Mentions: Figure 6 presents a web-interface that provides the functionality for rapidly collecting desired-impact ratings, while “tempting” the user to provide more detailed evaluative evidence. First, the user specifies the paper to be evaluated. This can be done either by clicking a link in PubMed, Google Scholar, or a similar search engine, or by explicitly specifying the paper in the OE interface. The user then enters the desired-impact rating, whereupon a “Submit unsigned evaluation” button appears along with a new field for optional signing of the evaluation. The user can click “Submit unsigned evaluation” and be done in about 20 s, or sign, which might require an additional 10 s.


Open evaluation: a vision for entirely transparent post-publication peer review and rating for science.

Kriegeskorte N - Front Comput Neurosci (2012)

A minimalist system for accumulating evaluations (ratings and reviews). Steps 1–4 illustrate a user’s interaction with an envisioned web interface. (1) Rate: The user selects a paper to evaluate (either by clicking on an evaluation link associated with the paper, or by specifying the paper in the top entry field. The user then enters a single overall numerical rating (desired impact in impact-factor units), whereupon a button labeled “Submit unsigned evaluation” appears (shown in step 2). By clicking this button, the user can submit the overall rating anonymously and terminate the process with a total time-investment of about 20 s. (2) Sign: alternatively, the user can choose to sign the evaluation by entering his or her name, whereupon a button labeled “Submit signed evaluation” appears. By clicking this button, the user can submit the overall rating as a signed evaluation with a total time-investment of about 30 s. (3) Disclose: optionally the user can disclose information on social links to the authors and personal stake in the claims before submission, which might take another 30 s. (4) Review: finally, the user can attach a written review (a txt, doc, or pdf), which can include detailed ratings on multiple scales (in a standard syntax that makes the ratings extractable and enables open-ended definition of new scales), as well as written arguments and figures.
© Copyright Policy - open-access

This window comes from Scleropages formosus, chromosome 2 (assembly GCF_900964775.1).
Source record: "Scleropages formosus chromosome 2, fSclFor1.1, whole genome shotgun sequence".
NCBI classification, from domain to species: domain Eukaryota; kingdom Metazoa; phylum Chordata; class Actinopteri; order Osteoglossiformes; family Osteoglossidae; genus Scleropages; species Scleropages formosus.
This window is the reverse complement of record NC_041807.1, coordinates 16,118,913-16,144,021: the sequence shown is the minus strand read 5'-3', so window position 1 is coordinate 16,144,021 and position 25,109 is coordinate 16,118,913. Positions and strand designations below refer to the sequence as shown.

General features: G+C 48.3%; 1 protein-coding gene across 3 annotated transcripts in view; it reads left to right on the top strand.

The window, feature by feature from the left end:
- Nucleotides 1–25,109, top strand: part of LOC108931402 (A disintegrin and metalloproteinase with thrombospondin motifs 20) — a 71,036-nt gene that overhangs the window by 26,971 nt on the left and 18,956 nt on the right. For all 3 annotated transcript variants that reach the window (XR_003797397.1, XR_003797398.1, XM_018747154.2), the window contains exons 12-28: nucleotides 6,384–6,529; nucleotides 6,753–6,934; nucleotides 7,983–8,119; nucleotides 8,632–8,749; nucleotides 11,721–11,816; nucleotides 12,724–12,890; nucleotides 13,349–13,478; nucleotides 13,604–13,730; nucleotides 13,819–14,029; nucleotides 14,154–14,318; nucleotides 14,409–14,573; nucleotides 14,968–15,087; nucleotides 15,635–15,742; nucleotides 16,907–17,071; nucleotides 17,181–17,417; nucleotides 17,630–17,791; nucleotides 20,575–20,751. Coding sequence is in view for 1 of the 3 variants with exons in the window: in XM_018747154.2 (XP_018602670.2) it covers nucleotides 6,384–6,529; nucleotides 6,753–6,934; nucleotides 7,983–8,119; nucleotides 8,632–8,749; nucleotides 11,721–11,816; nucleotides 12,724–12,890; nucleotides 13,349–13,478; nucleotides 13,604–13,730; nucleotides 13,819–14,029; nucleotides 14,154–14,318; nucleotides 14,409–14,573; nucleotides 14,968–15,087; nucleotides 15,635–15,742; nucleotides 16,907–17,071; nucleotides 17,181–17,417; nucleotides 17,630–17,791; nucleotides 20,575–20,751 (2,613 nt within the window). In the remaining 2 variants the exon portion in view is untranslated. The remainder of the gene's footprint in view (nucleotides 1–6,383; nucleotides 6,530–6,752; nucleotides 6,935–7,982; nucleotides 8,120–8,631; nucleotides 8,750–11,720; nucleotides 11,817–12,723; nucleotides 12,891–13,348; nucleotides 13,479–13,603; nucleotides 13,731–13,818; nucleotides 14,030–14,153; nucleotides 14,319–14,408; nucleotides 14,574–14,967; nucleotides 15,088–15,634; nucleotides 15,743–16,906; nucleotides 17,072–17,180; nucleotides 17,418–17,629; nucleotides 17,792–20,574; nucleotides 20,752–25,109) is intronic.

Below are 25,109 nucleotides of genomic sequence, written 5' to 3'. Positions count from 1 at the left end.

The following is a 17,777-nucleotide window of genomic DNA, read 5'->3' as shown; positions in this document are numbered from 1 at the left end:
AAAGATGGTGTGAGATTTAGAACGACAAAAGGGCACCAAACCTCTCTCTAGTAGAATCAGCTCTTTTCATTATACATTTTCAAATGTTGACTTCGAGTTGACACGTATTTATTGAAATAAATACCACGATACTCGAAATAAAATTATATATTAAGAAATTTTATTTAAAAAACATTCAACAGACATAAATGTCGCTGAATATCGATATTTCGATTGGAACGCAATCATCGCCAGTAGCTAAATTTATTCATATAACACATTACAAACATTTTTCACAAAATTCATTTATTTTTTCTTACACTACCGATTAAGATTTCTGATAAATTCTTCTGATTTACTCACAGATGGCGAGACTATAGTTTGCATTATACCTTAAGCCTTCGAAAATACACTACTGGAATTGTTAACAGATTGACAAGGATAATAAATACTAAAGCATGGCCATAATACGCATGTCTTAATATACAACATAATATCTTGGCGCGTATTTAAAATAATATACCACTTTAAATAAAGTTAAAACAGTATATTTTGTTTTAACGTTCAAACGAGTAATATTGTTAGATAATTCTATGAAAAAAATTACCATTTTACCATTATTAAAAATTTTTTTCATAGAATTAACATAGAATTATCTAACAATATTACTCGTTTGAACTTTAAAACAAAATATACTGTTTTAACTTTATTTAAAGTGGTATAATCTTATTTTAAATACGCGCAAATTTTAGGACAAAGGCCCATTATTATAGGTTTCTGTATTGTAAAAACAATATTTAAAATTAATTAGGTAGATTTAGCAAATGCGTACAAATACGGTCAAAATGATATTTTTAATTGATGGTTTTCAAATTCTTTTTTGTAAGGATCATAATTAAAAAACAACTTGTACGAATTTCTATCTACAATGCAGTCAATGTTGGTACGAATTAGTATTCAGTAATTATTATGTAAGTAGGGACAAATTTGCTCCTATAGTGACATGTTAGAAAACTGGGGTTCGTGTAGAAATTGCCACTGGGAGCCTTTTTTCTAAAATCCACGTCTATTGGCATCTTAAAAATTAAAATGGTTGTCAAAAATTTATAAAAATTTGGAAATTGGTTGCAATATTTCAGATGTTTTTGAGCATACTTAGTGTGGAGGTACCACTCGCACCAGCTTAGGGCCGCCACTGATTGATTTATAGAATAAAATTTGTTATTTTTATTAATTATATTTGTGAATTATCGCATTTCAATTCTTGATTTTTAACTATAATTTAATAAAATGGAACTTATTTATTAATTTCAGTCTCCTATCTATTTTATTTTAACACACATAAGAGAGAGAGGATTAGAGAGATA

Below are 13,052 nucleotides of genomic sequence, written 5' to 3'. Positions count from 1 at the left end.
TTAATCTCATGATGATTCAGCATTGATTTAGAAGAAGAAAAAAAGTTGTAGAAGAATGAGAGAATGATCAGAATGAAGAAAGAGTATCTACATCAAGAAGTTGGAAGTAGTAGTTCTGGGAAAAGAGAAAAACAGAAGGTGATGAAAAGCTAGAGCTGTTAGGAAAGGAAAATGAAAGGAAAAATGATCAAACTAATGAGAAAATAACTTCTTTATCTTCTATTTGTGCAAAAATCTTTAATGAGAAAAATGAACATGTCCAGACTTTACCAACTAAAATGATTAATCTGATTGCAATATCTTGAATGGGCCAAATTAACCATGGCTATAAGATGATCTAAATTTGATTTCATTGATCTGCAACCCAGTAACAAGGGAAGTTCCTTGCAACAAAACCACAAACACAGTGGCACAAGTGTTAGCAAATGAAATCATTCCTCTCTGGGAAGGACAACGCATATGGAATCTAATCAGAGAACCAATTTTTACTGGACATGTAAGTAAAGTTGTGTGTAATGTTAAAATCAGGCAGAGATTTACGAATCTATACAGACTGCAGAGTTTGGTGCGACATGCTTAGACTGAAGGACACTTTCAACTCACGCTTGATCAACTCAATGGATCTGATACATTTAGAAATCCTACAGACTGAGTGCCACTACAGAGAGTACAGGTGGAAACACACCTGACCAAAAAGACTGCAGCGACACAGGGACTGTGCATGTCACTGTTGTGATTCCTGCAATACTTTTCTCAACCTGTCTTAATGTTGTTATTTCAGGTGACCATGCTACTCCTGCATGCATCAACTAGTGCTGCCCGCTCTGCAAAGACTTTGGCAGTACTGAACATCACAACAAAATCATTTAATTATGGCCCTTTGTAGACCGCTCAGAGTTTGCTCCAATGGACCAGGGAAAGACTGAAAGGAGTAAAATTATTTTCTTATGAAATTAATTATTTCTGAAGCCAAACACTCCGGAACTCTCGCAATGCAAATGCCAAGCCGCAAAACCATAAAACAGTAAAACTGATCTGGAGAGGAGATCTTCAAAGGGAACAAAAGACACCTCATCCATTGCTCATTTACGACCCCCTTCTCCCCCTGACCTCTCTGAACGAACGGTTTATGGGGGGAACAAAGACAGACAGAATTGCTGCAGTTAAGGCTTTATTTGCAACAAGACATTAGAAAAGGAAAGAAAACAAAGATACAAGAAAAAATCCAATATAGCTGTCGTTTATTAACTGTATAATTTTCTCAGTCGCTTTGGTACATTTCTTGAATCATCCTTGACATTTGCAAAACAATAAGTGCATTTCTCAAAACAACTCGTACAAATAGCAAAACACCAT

Related In: Results  -  Collection

License
Show All Figures
getmorefigures.php?uid=PMC3473231&req=5

Figure 6: A minimalist system for accumulating evaluations (ratings and reviews). Steps 1–4 illustrate a user’s interaction with an envisioned web interface. (1) Rate: The user selects a paper to evaluate (either by clicking on an evaluation link associated with the paper, or by specifying the paper in the top entry field. The user then enters a single overall numerical rating (desired impact in impact-factor units), whereupon a button labeled “Submit unsigned evaluation” appears (shown in step 2). By clicking this button, the user can submit the overall rating anonymously and terminate the process with a total time-investment of about 20 s. (2) Sign: alternatively, the user can choose to sign the evaluation by entering his or her name, whereupon a button labeled “Submit signed evaluation” appears. By clicking this button, the user can submit the overall rating as a signed evaluation with a total time-investment of about 30 s. (3) Disclose: optionally the user can disclose information on social links to the authors and personal stake in the claims before submission, which might take another 30 s. (4) Review: finally, the user can attach a written review (a txt, doc, or pdf), which can include detailed ratings on multiple scales (in a standard syntax that makes the ratings extractable and enables open-ended definition of new scales), as well as written arguments and figures.